Always good to have more books to add to my list!
greatbooksboys

BOOKS THAT WILL MAKE BOYS WANT TO READ!

Parents, grandparents, teachers, and librarians–we need a tool that guides us to the books that will inspire boys to read and keep them coming back for more. Now Kathleen Odean, a former member of the Caldecott and Newbery Award committees and author of the groundbreaking bestseller Great Books for Girls has compiled and annotated a unique collection of more than six hundred books–picture books, novels, mysteries, biographies, sports books, and more–that will fascinate and educate boys. Here are classic characters such as Frog and Toad, Bilbo Baggins, and Encyclopedia Brown; new favorites such as Bingo Brown, Martin the Warrior, and Harry the Dirty Dog; and real-life inspirations such as the Wright brothers, Jackie Robinson, and Jacques Cousteau.

The boys who discover reading from the books in this invaluable volume will witness a wide range of role models–and embark upon an adventure that will fuel their dreams for the rest of their lives.

A couple of e-books:

The Foreigner – Francie Lin

foreigner

Winner of the Edgar® Award for Best First Novel by an American Author

Set against the Taiwanese criminal underworld, The Foreigner is Francie Lin’s audacious debut novel. A noirish tale about family, fraternity, conscience, and the curious gulf between a man’s culture and his deepest self

Emerson Chang is a mild mannered bachelor on the cusp of forty, a financial analyst in a neatly pressed suit, a child of Taiwanese immigrants who doesn’t speak a word of Chinese, and, well, a virgin. His only real family is his mother, whose subtle manipulations have kept him close–all in the name of preserving an obscure idea of family and culture.

But when his mother suddenly dies, Emerson sets out for Taipei to scatter her ashes, and to convey a surprising inheritance to his younger brother, Little P. Now enmeshed in the Taiwanese criminal underworld, Little P seems to be running some very shady business out of his uncle’s karaoke bar, and he conceals a secret–a crime that has not only severed him from his family, but may have annihilated his conscience. Hoping to appease both the living and the dead, Emerson isn’t about to give up the inheritance until he uncovers Little P’s past, and saves what is left of his family.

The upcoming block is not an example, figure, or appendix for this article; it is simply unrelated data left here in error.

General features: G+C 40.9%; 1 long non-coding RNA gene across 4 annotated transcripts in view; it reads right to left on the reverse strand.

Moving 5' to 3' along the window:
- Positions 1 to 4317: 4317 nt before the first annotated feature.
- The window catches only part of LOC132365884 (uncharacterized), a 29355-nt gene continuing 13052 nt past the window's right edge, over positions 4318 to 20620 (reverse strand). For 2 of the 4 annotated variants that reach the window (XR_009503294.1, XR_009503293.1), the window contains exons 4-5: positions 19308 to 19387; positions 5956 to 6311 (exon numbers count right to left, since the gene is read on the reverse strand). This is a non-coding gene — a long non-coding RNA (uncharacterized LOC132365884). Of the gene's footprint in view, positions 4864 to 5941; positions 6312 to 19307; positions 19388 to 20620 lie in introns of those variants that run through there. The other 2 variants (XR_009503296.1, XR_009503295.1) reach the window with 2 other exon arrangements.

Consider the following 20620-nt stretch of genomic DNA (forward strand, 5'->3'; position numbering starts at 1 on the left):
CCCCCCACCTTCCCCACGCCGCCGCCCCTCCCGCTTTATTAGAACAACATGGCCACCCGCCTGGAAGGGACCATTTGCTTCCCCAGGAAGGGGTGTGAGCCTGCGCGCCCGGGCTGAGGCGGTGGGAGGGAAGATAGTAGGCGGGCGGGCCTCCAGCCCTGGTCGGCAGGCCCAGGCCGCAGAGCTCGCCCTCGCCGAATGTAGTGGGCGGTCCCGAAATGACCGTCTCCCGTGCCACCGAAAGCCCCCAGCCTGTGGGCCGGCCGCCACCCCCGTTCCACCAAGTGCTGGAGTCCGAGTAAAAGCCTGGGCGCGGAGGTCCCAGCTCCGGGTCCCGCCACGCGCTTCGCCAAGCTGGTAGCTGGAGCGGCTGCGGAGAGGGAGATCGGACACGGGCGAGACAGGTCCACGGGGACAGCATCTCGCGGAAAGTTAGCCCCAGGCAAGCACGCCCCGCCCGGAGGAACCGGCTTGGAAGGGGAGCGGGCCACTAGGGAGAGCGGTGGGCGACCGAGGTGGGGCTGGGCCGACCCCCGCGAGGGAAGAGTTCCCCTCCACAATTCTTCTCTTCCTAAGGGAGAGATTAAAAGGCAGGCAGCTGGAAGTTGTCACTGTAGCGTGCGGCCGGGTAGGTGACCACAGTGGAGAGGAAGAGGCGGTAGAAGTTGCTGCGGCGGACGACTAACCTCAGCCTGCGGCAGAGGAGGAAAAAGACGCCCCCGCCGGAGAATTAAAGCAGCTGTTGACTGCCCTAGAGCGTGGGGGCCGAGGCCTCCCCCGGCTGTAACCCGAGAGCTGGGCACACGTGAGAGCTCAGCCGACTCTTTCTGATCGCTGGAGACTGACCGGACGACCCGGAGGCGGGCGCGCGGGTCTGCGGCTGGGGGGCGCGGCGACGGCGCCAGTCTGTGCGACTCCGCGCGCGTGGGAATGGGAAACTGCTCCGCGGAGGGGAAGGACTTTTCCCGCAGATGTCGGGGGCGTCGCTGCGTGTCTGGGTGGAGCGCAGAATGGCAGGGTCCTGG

The Foreigner is a darkly comic tale of crime and contrition, and a riveting story about what it means to be a foreigner–even in one’s own family.

Zahrah the wind seeker – Nnedi Okorafor-Mbachu

zahrah

In the northern Ooni Kingdom, fear of the unknown runs deep, and children born dada are rumored to have special powers. Thirteen-year-old Zahrah Tsami feels like a normal girls life.

– she grows her own flora computer; has mirrors sewn onto her cloths; and stays clear of the Forbidden Greeny Jungle.

But unlike other kids in the village of Kirki , Zahrah was born with the telling dadalocks.

The Wee Readers’ loot:
oceanbabies
Ocean babies – Deborah Lee Rose; illustrated by Hiroe Nakata
bigboxben
Big box for Ben – Deborah Bruss; Tomek Bogacki
dannysdrawingbook
Danny’s drawing book – Sue Heap
redgreenblue
Red green blue: a first book of colors – Alison Jay
boats
Boats: speeding! Sailing! Cruising! – Patricia Hubbell; Megan Halsey and Sean Addy
snails
Let’s look at Snails – Laura Hamilton Waxman
stripes
Stripes of all types – Susan Stockdale
brownrabbitcity
Brown rabbit in the city – Natalie Russell
seeyoudreams
I’ll see you in my dreams – Mavis Jukes; Stacey Schuett
pssst
Pssst! – Adam Rex

What did you get from your library this week?

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3 thoughts on “Library Loot (21 February 2014)

  1. Oh my goodness, what an awesome haul!!! I adored A Game for Swallows so much! And really enjoyed Same Difference too. I’ve got both Epileptic and Nylon Road on my TBR pile too. I’ve never heard of The Dead Boy Detectives, but now I *must* find it! And what a pile of beautiful picture books–you’re making me want to hit the children’s room at the library…it’s been a while. Hope you enjoy all your lovely library reads!

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    1. Ah I forgot all about crediting you for some of these books! I added Game for Swallows, Nylon Road, and Epileptic, to my list thanks to your post!

      If you do poke around the children’s section, I’d recommend Pssst! It’s really cute with great illustrations.